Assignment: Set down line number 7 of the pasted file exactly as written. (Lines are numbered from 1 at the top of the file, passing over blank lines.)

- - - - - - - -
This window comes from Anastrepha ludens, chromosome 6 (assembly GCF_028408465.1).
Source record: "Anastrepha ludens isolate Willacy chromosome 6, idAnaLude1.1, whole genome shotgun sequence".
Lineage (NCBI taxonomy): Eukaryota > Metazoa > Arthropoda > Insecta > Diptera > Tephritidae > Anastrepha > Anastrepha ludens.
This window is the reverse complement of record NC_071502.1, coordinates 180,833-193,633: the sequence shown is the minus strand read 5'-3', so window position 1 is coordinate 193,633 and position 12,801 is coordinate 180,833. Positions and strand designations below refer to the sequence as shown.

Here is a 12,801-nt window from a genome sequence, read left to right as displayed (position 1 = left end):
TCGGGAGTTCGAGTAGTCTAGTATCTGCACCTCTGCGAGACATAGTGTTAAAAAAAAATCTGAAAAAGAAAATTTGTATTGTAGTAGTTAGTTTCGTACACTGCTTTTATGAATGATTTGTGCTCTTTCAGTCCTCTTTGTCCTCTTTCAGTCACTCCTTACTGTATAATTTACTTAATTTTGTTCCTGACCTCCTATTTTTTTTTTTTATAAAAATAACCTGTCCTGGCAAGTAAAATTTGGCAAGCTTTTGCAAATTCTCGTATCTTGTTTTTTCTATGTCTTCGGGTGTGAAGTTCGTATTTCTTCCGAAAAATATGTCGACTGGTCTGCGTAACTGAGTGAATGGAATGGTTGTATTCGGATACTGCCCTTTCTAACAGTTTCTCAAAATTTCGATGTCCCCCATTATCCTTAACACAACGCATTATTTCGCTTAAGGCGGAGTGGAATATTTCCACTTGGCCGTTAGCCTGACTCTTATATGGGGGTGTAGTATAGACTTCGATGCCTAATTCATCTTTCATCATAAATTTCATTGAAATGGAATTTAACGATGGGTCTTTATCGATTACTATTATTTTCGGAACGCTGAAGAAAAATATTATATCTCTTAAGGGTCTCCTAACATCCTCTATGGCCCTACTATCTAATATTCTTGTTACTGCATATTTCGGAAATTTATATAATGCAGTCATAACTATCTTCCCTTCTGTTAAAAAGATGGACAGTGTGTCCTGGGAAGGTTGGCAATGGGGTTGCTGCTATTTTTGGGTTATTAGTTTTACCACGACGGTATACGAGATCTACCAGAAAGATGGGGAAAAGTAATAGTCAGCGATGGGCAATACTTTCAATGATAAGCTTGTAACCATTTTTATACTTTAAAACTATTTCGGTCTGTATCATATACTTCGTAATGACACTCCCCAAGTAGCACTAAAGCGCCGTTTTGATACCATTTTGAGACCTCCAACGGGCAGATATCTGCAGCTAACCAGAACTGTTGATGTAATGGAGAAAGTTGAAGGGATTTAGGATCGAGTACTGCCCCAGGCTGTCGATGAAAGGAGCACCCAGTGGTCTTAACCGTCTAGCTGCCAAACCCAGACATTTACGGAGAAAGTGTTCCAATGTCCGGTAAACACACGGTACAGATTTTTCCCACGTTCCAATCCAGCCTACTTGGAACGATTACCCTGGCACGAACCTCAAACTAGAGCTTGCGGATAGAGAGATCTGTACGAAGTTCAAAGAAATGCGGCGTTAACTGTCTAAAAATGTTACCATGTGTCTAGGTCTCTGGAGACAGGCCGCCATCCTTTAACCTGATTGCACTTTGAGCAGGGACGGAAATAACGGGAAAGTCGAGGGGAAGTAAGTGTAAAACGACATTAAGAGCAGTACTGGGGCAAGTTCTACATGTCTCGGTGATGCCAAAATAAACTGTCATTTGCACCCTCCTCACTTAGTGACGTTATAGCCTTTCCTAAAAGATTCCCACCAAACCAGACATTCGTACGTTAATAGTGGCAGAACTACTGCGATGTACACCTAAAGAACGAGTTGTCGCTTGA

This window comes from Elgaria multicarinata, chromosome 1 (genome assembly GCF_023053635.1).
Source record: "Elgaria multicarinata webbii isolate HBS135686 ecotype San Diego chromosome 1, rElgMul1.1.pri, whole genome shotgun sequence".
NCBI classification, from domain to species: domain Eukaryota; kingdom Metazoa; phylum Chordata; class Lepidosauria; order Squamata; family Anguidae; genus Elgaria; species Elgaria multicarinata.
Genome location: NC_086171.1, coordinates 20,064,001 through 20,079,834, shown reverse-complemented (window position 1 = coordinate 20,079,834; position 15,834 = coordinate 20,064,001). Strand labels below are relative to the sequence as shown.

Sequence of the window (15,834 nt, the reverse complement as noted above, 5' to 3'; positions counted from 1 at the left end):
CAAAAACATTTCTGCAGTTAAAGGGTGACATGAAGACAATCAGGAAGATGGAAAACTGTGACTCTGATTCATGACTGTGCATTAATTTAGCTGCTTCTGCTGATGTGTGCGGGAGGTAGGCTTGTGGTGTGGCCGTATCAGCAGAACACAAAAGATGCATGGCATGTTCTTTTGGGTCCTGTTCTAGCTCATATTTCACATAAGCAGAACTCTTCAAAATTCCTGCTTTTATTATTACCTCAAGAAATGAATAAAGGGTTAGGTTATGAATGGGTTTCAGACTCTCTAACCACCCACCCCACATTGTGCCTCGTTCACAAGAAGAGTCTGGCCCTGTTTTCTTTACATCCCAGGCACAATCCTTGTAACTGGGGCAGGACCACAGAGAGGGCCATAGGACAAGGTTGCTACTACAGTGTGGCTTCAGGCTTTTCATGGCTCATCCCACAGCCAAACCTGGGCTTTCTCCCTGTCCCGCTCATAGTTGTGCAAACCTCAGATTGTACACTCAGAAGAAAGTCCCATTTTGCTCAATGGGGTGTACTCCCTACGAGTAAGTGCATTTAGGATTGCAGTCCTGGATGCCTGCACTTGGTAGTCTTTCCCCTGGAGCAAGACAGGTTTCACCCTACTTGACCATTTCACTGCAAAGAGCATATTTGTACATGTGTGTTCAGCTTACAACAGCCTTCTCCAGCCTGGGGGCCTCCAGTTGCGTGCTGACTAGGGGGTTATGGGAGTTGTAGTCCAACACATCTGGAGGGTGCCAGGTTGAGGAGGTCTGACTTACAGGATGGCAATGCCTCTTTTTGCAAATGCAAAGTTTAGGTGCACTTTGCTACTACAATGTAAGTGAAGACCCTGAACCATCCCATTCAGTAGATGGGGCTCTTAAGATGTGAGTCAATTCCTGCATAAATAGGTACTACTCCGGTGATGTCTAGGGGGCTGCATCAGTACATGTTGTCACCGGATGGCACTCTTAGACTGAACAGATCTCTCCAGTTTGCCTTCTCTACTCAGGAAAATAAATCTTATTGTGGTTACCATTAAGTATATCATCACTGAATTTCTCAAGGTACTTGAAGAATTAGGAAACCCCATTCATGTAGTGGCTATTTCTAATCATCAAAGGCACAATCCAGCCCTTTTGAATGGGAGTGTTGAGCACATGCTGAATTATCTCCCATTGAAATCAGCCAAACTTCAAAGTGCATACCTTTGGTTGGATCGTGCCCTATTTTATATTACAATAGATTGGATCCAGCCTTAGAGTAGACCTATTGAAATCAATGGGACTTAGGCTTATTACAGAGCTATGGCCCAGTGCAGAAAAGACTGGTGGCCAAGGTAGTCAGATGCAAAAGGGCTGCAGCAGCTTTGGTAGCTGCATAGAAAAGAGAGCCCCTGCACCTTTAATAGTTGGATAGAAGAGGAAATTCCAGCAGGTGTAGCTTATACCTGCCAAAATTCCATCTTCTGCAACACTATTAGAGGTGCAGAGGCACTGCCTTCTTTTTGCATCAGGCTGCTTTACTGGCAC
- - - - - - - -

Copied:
This window comes from Elgaria multicarinata, chromosome 1 (genome assembly GCF_023053635.1).